Day 6: Consider plea bargains with indicted banks, which require the removal of all remaining officers and directors who were serving when egregious criminal activity occurred, as well as senior officials who were in a position to exercise appropriate supervisory responsibility but chose to look the other way.
Day 7: Indict any senior Wall Street officials implicated by new cooperative testimony resulting from activities on day five. Adopt and announce a policy that future criminal violations will be prosecuted in a similar fashion.
What is particularly disturbing is that a look at the evidence already in the public domain (much less what investigators already know) shows that none of the actions discussed above are entirely absurd. The purpose of prosecution is not simply punishment. It acts to deter further illegal activity and to restore public confidence in our system of governance. The nation desperately needs both of these benefits today.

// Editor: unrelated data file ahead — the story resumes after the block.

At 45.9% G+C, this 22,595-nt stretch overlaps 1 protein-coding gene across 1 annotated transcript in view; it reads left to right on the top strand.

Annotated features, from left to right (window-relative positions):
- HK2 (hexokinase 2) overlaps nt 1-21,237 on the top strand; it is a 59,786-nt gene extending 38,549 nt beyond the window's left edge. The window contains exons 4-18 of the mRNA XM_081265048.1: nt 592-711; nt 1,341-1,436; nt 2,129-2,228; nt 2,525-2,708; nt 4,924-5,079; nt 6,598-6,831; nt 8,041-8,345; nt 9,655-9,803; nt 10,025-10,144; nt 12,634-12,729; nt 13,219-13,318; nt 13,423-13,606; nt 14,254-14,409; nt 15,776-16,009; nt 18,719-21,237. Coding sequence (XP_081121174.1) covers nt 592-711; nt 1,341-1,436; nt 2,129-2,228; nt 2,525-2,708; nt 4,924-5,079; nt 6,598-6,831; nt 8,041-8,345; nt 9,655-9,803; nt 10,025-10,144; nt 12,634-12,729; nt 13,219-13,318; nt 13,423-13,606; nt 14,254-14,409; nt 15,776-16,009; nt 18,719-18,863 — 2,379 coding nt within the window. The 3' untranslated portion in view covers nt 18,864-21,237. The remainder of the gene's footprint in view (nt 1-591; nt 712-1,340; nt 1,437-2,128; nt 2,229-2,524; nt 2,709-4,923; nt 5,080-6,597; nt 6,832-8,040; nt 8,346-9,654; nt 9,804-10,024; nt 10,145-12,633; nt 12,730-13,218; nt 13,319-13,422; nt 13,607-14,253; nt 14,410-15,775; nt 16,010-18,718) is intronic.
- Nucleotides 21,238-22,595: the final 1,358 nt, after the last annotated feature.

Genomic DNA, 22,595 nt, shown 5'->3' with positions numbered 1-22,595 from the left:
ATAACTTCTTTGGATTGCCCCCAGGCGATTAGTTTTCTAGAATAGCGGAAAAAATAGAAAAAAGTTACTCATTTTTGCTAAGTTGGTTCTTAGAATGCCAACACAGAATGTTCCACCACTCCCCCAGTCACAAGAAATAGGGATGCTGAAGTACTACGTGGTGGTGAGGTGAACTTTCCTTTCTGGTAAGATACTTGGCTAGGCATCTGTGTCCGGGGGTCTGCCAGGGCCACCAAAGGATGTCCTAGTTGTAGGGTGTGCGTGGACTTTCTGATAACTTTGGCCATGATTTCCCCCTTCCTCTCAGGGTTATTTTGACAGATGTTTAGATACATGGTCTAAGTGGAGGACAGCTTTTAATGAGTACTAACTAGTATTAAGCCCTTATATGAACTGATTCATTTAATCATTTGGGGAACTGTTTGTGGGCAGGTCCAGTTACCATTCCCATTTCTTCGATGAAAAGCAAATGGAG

Moreover, these ongoing, almost certainly criminal activities are ultimately dangerous threats to our economy, the success of capitalism, and our democracy. In his recent New York Times column on the collapse of MF Global, Joe Nocera noted that “customers need to be able to trust” the laws protecting their money. “Otherwise, the markets can’t function.”
Today, as in the era of FDR, we must send a message to the financial community that illegal behavior will not be tolerated. By prosecuting blatant felonies now, we will deter future misbehavior and begin the process of recreating a fair society where equal justice prevails.